At the time of the ALJ's decision, plaintiff was 44 years old. He has a high school education (Tr. 675) and work experience as a maintenance repairer (Tr. 696). Plaintiff claims he has been disabled since February 2013 due to back pain (Tr. 784, 813). The ALJ found that plaintiff's severe impairments are “congenital spina bifida; disorder of the lumbar spine, status post spinal fusion; and impingement syndrome of the left shoulder” (Tr. 81). He found that plaintiff cannot perform his past work, but that he has the residual functional capacity (“RFC”) to perform a limited range of unskilled, sedentary work (Tr. 81-82).[1] A vocational expert (“VE”) testified in response to a hypothetical question that a person of plaintiff's age, education, and work experience, and who has this RFC, could work as an administrative support clerk, surveillance system monitor, or sorter (Tr. 89). The ALJ cited this testimony as evidence that work exists in significant numbers that plaintiff could perform and concluded that plaintiff is not disabled (Tr. 89-90).

         Having reviewed the administrative record and the parties' briefs, the Court finds that the ALJ's decision in this matter is not supported by substantial evidence for the following reasons. First, the ALJ failed to adequately consider the side effects of plaintiff's medications. During the relevant time frame, plaintiff was prescribed a number of medications including Percocet, Robaxin, Neurontin (Gabapentin), Oxycodone, Morphine, Valium, Tizanidine, and Lidocaine patch (Tr. 17, 25, 44, 103, 240, 1201, 1228, 1380, 1510), some of which have known side effects including dizziness and drowsiness. Plaintiff testified that “[w]atching TV is kind of tough with the medications I'm on” because “[i]n a half-hour span, I'll nod out a couple of different times” (Tr. 692). On his function report, plaintiff indicated that certain of his medications cause him dizziness, drowsiness, and blurred vision (Tr. 829).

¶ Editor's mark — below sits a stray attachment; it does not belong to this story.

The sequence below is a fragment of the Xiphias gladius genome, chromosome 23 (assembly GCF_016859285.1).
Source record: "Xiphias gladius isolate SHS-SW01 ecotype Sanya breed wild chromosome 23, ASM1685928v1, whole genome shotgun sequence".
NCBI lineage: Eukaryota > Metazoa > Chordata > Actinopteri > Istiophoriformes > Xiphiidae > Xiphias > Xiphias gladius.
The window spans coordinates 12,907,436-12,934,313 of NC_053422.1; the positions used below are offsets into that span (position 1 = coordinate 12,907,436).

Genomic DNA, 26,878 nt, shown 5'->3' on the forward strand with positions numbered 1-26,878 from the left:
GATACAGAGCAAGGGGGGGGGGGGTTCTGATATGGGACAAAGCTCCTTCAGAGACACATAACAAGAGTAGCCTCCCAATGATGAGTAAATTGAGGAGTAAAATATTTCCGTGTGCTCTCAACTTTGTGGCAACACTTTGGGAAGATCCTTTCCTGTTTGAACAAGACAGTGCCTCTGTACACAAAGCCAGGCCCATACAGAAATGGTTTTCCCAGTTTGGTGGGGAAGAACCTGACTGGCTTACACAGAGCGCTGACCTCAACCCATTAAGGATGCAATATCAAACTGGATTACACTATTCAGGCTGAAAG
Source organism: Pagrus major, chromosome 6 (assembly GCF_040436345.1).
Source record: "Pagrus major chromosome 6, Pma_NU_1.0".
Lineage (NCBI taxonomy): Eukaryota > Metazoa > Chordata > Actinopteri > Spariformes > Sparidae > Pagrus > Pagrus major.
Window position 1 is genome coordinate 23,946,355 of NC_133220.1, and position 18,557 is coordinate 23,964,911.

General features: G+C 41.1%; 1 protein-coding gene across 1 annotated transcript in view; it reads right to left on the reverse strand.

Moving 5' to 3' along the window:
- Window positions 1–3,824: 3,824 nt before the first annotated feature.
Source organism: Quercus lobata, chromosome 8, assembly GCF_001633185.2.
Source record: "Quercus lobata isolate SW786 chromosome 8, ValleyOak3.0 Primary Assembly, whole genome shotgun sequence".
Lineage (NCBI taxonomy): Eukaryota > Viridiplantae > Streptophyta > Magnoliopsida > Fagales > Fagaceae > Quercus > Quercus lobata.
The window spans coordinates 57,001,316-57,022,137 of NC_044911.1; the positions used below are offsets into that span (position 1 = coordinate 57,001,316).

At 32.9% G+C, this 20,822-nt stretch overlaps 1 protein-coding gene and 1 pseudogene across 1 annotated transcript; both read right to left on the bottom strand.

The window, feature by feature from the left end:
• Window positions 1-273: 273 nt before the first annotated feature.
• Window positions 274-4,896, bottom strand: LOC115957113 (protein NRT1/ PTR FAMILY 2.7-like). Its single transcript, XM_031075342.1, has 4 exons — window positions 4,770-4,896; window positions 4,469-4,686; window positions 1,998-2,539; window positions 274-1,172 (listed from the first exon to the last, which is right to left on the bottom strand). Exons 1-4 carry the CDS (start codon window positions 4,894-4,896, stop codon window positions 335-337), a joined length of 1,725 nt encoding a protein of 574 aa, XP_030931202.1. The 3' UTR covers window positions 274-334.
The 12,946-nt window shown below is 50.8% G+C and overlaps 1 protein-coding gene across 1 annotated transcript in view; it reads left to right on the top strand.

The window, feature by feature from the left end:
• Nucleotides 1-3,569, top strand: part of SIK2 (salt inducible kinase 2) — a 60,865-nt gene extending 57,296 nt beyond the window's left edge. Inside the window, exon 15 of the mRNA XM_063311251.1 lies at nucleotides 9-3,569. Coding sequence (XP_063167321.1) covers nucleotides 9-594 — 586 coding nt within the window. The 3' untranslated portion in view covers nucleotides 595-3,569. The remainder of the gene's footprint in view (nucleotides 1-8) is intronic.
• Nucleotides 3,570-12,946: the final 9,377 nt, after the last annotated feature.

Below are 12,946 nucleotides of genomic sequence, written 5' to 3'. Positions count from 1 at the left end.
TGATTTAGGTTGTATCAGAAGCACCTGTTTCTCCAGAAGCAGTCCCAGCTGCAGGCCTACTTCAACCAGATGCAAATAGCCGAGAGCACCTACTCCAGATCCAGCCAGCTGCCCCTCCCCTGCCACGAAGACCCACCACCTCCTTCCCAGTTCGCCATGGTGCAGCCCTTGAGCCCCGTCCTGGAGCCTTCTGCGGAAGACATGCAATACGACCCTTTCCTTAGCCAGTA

The ALJ neglected to develop the record as to this medically and vocationally significant issue. The ALJ asked plaintiff no questions about his medications or his medication side effects. In his written decision, the ALJ acknowledged that plaintiff “tries to watch some television but he said that this is hard because his medications make it hard to focus” (Tr. 83), but he failed to acknowledge plaintiff's testimony that his medications cause him to fall asleep “a couple of different times” during a 30-minute period. The ALJ apparently believed that plaintiff experiences some medication side effects, as he found that plaintiff's “medication regimen . . . could reasonably keep the claimant off-task up to 10% of the workday” (Tr. 87). However, the ALJ did not make any findings as to what medications plaintiff has taken since the alleged onset date (and at what dosage levels) or which side effects he experiences. Nor did the ALJ explain how he arrived at this percentage figure.

         The Sixth Circuit has held that the ALJ must evaluate “[t]he type, dosage, effectiveness, and side effects of any medication” as part of the process of determining the extent to which side effects impair a claimant's capacity to work. Keeton v. Comm'r of Soc. Sec., 583 F. App'x 515, 532 (6th Cir. 2014) (quoting 20 C.F.R. § 416.929(c)(3)(i)-(vi)). Further, hypothetical questions to vocational experts must account for medication side effects. See White v. Comm'r of Soc. Sec., 312 F. App'x 779, 789-90 (6th Cir. 2009). On remand, the ALJ must (1) determine which medications plaintiff was taking during the relevant time period, and at what dosages, (2) make findings as to the nature and severity of these medications' side effects and revise plaintiff's RFC accordingly, (3) explain his reasoning for translating the impact of plaintiff's medication side effects into a particular percentage figure, and (4) incorporate these findings in proper hypothetical questions to the VE to determine whether work exists in significant numbers that can be performed by a person such as plaintiff experiencing such side effects.